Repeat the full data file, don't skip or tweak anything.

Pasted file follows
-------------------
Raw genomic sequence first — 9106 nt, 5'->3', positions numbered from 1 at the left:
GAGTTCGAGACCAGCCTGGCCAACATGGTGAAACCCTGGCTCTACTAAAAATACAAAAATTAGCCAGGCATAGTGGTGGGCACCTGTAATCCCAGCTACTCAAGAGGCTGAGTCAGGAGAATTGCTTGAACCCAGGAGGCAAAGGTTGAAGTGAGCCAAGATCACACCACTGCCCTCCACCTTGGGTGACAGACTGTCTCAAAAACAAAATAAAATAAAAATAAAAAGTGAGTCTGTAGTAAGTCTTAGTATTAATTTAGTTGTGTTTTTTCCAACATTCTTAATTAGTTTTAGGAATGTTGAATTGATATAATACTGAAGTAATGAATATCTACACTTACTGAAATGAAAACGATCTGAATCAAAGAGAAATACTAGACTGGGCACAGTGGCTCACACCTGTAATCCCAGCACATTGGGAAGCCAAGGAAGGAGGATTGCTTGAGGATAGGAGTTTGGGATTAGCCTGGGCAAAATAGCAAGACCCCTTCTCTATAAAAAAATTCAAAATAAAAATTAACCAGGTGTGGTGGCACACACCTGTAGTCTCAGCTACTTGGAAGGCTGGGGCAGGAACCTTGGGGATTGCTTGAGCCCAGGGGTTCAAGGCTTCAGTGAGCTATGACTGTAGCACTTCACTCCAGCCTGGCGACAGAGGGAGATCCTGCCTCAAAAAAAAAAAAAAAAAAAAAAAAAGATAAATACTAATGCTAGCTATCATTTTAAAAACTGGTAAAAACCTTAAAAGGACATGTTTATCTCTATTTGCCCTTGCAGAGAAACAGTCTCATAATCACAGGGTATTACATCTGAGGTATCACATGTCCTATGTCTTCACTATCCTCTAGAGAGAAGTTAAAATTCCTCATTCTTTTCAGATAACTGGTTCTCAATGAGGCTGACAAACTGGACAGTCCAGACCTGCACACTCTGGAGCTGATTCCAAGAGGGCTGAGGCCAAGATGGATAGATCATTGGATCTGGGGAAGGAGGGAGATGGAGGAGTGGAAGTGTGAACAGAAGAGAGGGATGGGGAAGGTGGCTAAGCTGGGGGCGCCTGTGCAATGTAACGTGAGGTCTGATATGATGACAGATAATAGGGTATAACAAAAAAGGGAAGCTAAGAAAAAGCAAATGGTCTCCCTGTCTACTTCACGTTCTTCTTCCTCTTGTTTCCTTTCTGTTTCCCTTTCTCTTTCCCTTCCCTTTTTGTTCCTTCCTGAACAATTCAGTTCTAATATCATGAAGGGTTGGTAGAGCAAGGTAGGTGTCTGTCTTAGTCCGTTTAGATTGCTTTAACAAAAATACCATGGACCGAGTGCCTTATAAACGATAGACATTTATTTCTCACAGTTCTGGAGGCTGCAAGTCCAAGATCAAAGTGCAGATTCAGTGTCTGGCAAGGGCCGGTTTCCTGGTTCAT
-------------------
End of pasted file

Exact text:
Raw genomic sequence first — 9106 nt, 5'->3', positions numbered from 1 at the left:
GAGTTCGAGACCAGCCTGGCCAACATGGTGAAACCCTGGCTCTACTAAAAATACAAAAATTAGCCAGGCATAGTGGTGGGCACCTGTAATCCCAGCTACTCAAGAGGCTGAGTCAGGAGAATTGCTTGAACCCAGGAGGCAAAGGTTGAAGTGAGCCAAGATCACACCACTGCCCTCCACCTTGGGTGACAGACTGTCTCAAAAACAAAATAAAATAAAAATAAAAAGTGAGTCTGTAGTAAGTCTTAGTATTAATTTAGTTGTGTTTTTTCCAACATTCTTAATTAGTTTTAGGAATGTTGAATTGATATAATACTGAAGTAATGAATATCTACACTTACTGAAATGAAAACGATCTGAATCAAAGAGAAATACTAGACTGGGCACAGTGGCTCACACCTGTAATCCCAGCACATTGGGAAGCCAAGGAAGGAGGATTGCTTGAGGATAGGAGTTTGGGATTAGCCTGGGCAAAATAGCAAGACCCCTTCTCTATAAAAAAATTCAAAATAAAAATTAACCAGGTGTGGTGGCACACACCTGTAGTCTCAGCTACTTGGAAGGCTGGGGCAGGAACCTTGGGGATTGCTTGAGCCCAGGGGTTCAAGGCTTCAGTGAGCTATGACTGTAGCACTTCACTCCAGCCTGGCGACAGAGGGAGATCCTGCCTCAAAAAAAAAAAAAAAAAAAAAAAAAGATAAATACTAATGCTAGCTATCATTTTAAAAACTGGTAAAAACCTTAAAAGGACATGTTTATCTCTATTTGCCCTTGCAGAGAAACAGTCTCATAATCACAGGGTATTACATCTGAGGTATCACATGTCCTATGTCTTCACTATCCTCTAGAGAGAAGTTAAAATTCCTCATTCTTTTCAGATAACTGGTTCTCAATGAGGCTGACAAACTGGACAGTCCAGACCTGCACACTCTGGAGCTGATTCCAAGAGGGCTGAGGCCAAGATGGATAGATCATTGGATCTGGGGAAGGAGGGAGATGGAGGAGTGGAAGTGTGAACAGAAGAGAGGGATGGGGAAGGTGGCTAAGCTGGGGGCGCCTGTGCAATGTAACGTGAGGTCTGATATGATGACAGATAATAGGGTATAACAAAAAAGGGAAGCTAAGAAAAAGCAAATGGTCTCCCTGTCTACTTCACGTTCTTCTTCCTCTTGTTTCCTTTCTGTTTCCCTTTCTCTTTCCCTTCCCTTTTTGTTCCTTCCTGAACAATTCAGTTCTAATATCATGAAGGGTTGGTAGAGCAAGGTAGGTGTCTGTCTTAGTCCGTTTAGATTGCTTTAACAAAAATACCATGGACCGAGTGCCTTATAAACGATAGACATTTATTTCTCACAGTTCTGGAGGCTGCAAGTCCAAGATCAAAGTGCAGATTCAGTGTCTGGCAAGGGCCGGTTTCCTGGTTCAT